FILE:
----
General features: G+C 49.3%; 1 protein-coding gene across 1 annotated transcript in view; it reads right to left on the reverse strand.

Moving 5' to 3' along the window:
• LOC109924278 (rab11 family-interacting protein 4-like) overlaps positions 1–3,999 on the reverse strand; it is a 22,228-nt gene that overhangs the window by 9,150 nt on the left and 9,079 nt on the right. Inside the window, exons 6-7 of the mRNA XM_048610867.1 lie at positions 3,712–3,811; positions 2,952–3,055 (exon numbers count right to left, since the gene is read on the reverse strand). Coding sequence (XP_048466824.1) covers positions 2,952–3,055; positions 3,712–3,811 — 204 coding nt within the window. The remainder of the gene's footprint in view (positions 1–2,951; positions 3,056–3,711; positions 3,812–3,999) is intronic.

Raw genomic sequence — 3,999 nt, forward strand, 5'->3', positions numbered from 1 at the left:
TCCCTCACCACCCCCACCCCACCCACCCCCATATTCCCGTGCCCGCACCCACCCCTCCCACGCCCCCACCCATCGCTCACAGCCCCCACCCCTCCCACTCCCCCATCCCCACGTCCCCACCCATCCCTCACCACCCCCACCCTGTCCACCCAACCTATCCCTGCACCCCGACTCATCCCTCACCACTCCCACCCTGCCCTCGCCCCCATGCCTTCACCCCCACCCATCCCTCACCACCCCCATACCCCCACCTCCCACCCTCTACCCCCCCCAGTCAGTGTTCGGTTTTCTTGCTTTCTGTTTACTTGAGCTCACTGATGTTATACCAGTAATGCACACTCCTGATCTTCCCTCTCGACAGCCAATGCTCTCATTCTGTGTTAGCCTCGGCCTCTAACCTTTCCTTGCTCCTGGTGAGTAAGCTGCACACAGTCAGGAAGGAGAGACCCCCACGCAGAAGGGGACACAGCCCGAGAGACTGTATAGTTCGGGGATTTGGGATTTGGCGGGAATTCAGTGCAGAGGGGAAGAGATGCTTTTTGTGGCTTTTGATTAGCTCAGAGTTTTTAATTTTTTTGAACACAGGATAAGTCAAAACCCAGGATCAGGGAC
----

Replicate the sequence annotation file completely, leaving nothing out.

General features: G+C 49.3%; 1 protein-coding gene across 1 annotated transcript in view; it reads right to left on the reverse strand.

Moving 5' to 3' along the window:
• LOC109924278 (rab11 family-interacting protein 4-like) overlaps positions 1–3,999 on the reverse strand; it is a 22,228-nt gene that overhangs the window by 9,150 nt on the left and 9,079 nt on the right. Inside the window, exons 6-7 of the mRNA XM_048610867.1 lie at positions 3,712–3,811; positions 2,952–3,055 (exon numbers count right to left, since the gene is read on the reverse strand). Coding sequence (XP_048466824.1) covers positions 2,952–3,055; positions 3,712–3,811 — 204 coding nt within the window. The remainder of the gene's footprint in view (positions 1–2,951; positions 3,056–3,711; positions 3,812–3,999) is intronic.

Raw genomic sequence — 3,999 nt, forward strand, 5'->3', positions numbered from 1 at the left:
TCCCTCACCACCCCCACCCCACCCACCCCCATATTCCCGTGCCCGCACCCACCCCTCCCACGCCCCCACCCATCGCTCACAGCCCCCACCCCTCCCACTCCCCCATCCCCACGTCCCCACCCATCCCTCACCACCCCCACCCTGTCCACCCAACCTATCCCTGCACCCCGACTCATCCCTCACCACTCCCACCCTGCCCTCGCCCCCATGCCTTCACCCCCACCCATCCCTCACCACCCCCATACCCCCACCTCCCACCCTCTACCCCCCCCAGTCAGTGTTCGGTTTTCTTGCTTTCTGTTTACTTGAGCTCACTGATGTTATACCAGTAATGCACACTCCTGATCTTCCCTCTCGACAGCCAATGCTCTCATTCTGTGTTAGCCTCGGCCTCTAACCTTTCCTTGCTCCTGGTGAGTAAGCTGCACACAGTCAGGAAGGAGAGACCCCCACGCAGAAGGGGACACAGCCCGAGAGACTGTATAGTTCGGGGATTTGGGATTTGGCGGGAATTCAGTGCAGAGGGGAAGAGATGCTTTTTGTGGCTTTTGATTAGCTCAGAGTTTTTAATTTTTTTGAACACAGGATAAGTCAAAACCCAGGATCAGGGAC